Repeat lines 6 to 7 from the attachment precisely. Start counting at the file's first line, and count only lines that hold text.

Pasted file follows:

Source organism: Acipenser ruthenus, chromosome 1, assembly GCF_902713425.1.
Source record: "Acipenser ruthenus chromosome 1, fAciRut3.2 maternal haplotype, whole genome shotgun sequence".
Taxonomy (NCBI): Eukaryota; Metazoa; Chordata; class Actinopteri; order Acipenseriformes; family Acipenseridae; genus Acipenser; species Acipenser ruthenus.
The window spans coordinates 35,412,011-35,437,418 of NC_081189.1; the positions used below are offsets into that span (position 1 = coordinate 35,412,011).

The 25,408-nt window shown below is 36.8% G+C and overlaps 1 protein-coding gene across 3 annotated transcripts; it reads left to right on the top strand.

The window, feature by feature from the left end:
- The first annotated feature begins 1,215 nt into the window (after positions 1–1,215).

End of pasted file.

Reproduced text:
The window, feature by feature from the left end:
- The first annotated feature begins 1,215 nt into the window (after positions 1–1,215).